Going camping with your family this summer? Before you head out into the “wilderness” check out these camping basics to keep your family safe – and happy – during your camping trip.
Proper Clothing – To protect against sudden temperature and weather changes, wear multi-layered clothing made of polyester, polypropylene, and wool. Layers of clothing will allow you to reduce or increase clothing as needed. To protect against rain and wind, bring lightweight waterproof jackets and pants. Don’t forget comfortable hiking shoes to prevent blistering. Caps or hats will help guard against the sun and protect against insects.
Campsite Set-Up – Scout the area before setting up a tent. In wilderness areas, look for signs of animal and insect use; for example, yellow jacket wasps build their nests in the ground. If berries are plentiful at a site, bears may forage for food there. Look for broken glass, discarded needles, and other hazardous trash around your campsite. To build a firepit, look for a clearing and previous firepits. During fire-hazard periods and dry seasons, use portable stoves rather than campfires.
Plants and Insects – Common plants to be wary of are poison ivy, oak, and sumac. Show your kids pictures of these plants before your trip, and if in doubt, avoid touching any unknown plants. Dress your kids in long-sleeved shirts and pants to protect the skin from exposure to plants that may cause allergic reactions. You can apply protective products before hiking that will act as a barrier against the oils of the plants.
Any area that comes in contact with a poisonous plant should be washed immediately with cool water. Calamine lotion or hydrocortisone cream (1%) may help to stop the itching that’s common with poison ivy. Antihistamines taken by mouth are effective for allergic reactions or itchy rashes — from contact with poison ivy to mosquito bites to bee and wasp stings. Don’t forget about ticks, which can carry several types of infections. Check your kids at the end of each day for ticks — examine places where ticks like to hide, like behind the ears, in the scalp, and under the arms.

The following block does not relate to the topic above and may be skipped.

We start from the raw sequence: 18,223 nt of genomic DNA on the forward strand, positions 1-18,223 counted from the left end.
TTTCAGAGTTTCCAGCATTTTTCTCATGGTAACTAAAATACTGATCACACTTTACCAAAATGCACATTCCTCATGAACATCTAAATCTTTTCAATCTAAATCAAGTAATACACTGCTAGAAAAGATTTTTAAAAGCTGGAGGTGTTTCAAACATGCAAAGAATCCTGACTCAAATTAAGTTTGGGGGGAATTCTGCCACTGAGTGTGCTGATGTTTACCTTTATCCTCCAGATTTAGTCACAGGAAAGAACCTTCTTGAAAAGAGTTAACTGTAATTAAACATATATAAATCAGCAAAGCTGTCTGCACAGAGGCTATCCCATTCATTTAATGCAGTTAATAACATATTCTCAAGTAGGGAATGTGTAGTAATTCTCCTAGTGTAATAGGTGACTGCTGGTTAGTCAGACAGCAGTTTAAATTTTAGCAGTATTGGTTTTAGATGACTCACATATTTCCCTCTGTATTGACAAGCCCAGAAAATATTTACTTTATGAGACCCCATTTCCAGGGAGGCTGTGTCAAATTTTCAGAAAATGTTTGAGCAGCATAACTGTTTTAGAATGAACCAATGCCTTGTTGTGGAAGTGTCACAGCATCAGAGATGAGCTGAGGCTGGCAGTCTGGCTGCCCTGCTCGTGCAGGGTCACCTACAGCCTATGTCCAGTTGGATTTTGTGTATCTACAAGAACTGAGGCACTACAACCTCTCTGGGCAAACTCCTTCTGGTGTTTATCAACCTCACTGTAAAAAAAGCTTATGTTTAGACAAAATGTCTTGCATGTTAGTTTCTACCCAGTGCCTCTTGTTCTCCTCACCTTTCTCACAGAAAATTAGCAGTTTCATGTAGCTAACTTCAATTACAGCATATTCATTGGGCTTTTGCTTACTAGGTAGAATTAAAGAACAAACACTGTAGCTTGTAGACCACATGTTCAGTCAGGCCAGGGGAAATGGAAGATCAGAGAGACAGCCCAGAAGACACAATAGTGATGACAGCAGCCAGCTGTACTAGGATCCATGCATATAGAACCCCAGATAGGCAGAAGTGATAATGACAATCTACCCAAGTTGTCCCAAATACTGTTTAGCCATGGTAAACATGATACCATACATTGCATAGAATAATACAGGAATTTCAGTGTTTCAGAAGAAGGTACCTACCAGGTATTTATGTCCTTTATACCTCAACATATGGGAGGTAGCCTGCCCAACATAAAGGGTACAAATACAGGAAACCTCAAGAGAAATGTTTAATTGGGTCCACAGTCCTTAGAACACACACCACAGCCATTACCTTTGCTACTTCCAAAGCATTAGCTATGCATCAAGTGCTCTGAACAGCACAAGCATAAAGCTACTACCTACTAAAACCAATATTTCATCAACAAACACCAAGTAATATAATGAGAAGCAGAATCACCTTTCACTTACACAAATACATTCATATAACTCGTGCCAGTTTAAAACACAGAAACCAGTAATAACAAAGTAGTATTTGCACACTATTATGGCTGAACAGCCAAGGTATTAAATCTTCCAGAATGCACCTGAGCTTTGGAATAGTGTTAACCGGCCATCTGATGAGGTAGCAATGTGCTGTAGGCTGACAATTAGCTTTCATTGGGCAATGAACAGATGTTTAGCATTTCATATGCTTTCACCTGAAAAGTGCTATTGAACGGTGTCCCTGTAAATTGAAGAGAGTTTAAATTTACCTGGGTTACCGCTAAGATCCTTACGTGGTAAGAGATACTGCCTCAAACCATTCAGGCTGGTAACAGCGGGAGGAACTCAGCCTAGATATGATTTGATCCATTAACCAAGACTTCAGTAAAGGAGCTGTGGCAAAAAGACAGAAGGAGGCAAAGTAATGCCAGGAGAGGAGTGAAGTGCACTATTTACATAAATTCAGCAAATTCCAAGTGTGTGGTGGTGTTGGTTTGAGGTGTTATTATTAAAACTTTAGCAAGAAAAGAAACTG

Wild Animals – Teach kids that animals in the wild are strong and agile, and will defend themselves if threatened. Kids should not approach wild animals, even small ones, and should never feed them. Don’t leave kids unsupervised. Instruct them to stay calm and call loudly for help if they encounter a wild animal.
What to Pack – Besides the usual gear, bring along these essentials:
map of the area
flashlight with extra batteries and bulbs
extra clothing, including rain gear
sunglasses and sunscreen
matches in waterproof container
candle or fire starter
adequate supply of clean drinking water
appropriate insect repellents
walkie-talkie and/or cell phone
50 to 100 feet of nylon rope
Don’t forget a first aid kit, including bandages, gauze pads, a cold pack, safety pins, scissors, thermometer, topical antibiotic cream (such as Neosporin), medications for pain or fever, such as acetaminophen or ibuprofen, and hydrocortisone cream, among other essentials.
Remain Calm – Should an emergency arise, the best thing to do is to remain calm. Families need to decide together on the best plan of action, examining the resources available. Before your trip, notify friends and families of your destination and time of return. If your kids have whistles and were instructed to wait in a sheltered area if they get lost, you should be able to find them more readily. If you bring a cell phone, make sure it’s charged. Always stay on the safe side when setting boundaries for family camping. The more remote your location, the more care you should take in choosing your activities.
By Michael Molina, community health educator at CHOC Children’s
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